In praise of Kate O’Brien, by Olivia O’Leary

Irish Women Writers: ‘She wrote of women who struggled against family and church to lead free and independent lives’

Kate O’Brien (1897-1974): “Nobody caught the world of the Irish Catholic bourgeoisie as Kate O’Brien did and nobody has caught it since.”  Photograph: Sasha/Getty Images

Kate O’Brien (1897-1974): “Nobody caught the world of the Irish Catholic bourgeoisie as Kate O’Brien did and nobody has caught it since.” Photograph: Sasha/Getty Images

 

It was a world of heavy mahogany furniture and the smell of good dinners; of drawing rooms not unlike the convent parlours where they visited their aunts who were nuns. It was the world of the Irish Catholic bourgeoisie. Nobody caught it as Kate O’Brien did and nobody has caught it since. It is a world I know from my mother’s people who also came from Limerick and had land and a bit of money whereas my father’s people had neither.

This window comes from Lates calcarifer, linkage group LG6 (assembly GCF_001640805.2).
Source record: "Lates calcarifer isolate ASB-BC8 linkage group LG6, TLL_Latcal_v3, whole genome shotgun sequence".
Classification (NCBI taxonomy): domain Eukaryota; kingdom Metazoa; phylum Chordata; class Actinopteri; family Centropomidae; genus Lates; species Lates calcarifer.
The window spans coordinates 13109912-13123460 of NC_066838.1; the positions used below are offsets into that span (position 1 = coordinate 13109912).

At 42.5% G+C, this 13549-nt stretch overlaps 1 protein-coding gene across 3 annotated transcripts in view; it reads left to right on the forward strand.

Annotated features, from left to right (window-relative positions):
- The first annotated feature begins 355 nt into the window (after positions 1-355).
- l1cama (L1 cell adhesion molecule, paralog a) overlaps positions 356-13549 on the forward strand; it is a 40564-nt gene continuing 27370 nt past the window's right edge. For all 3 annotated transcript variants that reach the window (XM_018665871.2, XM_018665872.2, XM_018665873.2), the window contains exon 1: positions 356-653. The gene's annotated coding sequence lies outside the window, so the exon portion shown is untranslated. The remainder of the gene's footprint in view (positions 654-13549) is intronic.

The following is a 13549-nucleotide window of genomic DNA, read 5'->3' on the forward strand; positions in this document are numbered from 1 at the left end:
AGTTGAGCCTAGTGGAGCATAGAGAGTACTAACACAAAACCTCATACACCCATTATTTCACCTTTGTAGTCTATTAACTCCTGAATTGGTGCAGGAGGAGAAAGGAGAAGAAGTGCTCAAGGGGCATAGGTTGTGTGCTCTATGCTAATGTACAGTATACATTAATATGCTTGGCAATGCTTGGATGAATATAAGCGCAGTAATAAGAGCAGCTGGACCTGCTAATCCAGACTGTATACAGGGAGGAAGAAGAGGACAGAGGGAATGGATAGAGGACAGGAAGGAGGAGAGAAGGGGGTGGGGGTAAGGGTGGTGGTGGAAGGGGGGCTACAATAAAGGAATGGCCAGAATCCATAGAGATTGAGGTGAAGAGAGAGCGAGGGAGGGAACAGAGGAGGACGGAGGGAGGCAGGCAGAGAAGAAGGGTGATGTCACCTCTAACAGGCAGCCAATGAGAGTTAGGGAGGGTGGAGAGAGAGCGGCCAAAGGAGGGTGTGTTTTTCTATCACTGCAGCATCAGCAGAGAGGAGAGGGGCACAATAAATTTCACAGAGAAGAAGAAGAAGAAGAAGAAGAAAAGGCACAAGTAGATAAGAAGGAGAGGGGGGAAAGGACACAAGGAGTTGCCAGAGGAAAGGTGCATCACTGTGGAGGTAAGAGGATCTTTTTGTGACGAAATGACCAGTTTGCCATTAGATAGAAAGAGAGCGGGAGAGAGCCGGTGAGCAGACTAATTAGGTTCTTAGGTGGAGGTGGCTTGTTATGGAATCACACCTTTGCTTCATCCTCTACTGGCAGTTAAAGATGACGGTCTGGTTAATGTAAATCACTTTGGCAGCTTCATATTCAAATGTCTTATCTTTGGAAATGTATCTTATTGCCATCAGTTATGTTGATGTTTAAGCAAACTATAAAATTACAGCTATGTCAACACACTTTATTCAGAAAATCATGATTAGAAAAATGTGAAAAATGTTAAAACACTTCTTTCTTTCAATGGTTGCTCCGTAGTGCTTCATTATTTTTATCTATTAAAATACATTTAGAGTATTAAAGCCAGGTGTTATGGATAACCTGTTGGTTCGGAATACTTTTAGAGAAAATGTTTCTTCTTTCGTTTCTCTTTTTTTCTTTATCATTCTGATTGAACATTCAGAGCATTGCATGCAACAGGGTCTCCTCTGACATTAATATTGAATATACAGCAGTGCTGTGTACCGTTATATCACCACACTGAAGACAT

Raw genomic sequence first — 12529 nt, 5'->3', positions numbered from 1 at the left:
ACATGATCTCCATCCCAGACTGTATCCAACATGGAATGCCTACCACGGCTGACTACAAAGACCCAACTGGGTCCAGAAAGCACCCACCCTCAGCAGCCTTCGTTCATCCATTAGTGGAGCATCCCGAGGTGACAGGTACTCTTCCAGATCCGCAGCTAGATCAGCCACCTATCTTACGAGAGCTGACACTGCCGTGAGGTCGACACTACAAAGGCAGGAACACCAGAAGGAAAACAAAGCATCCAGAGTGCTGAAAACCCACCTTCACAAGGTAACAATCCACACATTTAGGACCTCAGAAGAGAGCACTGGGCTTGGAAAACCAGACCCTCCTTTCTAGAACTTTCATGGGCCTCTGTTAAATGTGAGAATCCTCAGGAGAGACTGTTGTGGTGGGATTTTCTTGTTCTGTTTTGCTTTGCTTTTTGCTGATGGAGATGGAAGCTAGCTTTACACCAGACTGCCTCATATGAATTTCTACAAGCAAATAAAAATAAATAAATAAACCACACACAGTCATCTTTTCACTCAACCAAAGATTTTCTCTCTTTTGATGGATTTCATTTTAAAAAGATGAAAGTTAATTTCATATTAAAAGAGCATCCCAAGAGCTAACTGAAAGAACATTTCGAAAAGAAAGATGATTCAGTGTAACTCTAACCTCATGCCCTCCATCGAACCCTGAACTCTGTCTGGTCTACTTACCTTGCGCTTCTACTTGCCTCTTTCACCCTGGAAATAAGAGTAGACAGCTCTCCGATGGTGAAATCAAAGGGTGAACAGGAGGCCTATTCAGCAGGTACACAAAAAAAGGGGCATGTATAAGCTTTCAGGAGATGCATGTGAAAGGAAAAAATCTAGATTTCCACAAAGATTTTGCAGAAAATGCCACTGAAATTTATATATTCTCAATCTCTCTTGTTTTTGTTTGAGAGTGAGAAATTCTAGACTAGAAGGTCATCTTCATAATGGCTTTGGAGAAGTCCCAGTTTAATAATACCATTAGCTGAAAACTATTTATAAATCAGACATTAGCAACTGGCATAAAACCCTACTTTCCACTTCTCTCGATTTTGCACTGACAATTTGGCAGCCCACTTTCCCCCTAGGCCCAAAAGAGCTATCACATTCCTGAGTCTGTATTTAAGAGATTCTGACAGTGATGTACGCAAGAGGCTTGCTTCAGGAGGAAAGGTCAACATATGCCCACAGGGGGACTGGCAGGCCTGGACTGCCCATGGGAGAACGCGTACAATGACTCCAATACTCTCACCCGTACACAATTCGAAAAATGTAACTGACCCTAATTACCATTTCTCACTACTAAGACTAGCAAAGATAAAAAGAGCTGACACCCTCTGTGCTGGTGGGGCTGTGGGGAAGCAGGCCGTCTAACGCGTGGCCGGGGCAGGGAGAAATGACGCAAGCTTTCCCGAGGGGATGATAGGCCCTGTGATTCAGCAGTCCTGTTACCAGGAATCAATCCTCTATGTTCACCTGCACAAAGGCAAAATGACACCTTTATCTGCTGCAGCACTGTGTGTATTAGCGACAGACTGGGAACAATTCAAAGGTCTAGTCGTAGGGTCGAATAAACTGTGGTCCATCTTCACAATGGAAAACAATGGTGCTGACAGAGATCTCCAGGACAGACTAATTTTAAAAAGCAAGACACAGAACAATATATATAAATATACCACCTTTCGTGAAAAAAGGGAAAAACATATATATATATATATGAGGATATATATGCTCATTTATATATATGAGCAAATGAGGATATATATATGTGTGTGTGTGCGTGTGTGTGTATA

O’Brien’s style, like her furniture, can be Victorian but the message is modern. Against this canvas of solid houses and solid family lives, she lays on streaks of subversion: the passion and heartbreak of forbidden love, the whispers of freedom and colour picked up by those who had travelled in the great Catholic Empire of Italy and Spain and France. Most of all, for me as a young convent schoolgirl, she wrote of women who struggled against family and church to lead free and independent lives – and who sometimes succeeded.
Other favourites: Elizabeth Bowen and Kerry Hardie.

“They ate a fantastic supper, the kind they loved, as expensive and out of season as it could be. Mushrooms, plovers eggs, langoustines, and ridiculous strawberries that had no taste until dipped in Pol Roger.

“A remarkable supper, and no doubt the waiters thought that they were celebrating a remarkable event – as indeed they were. It isn’t every day that an Irish wife picks up her skirts and runs for it.”

This quotation is from Without my Cloak, which is set in the latter half of the 19th century. It’s probably important to get the date in or Caroline’s escape won’t seem so daring. There are other quotations I love but this makes the point about her heroines being independent-minded women.

Olivia O’Leary is a writer and broadcaster

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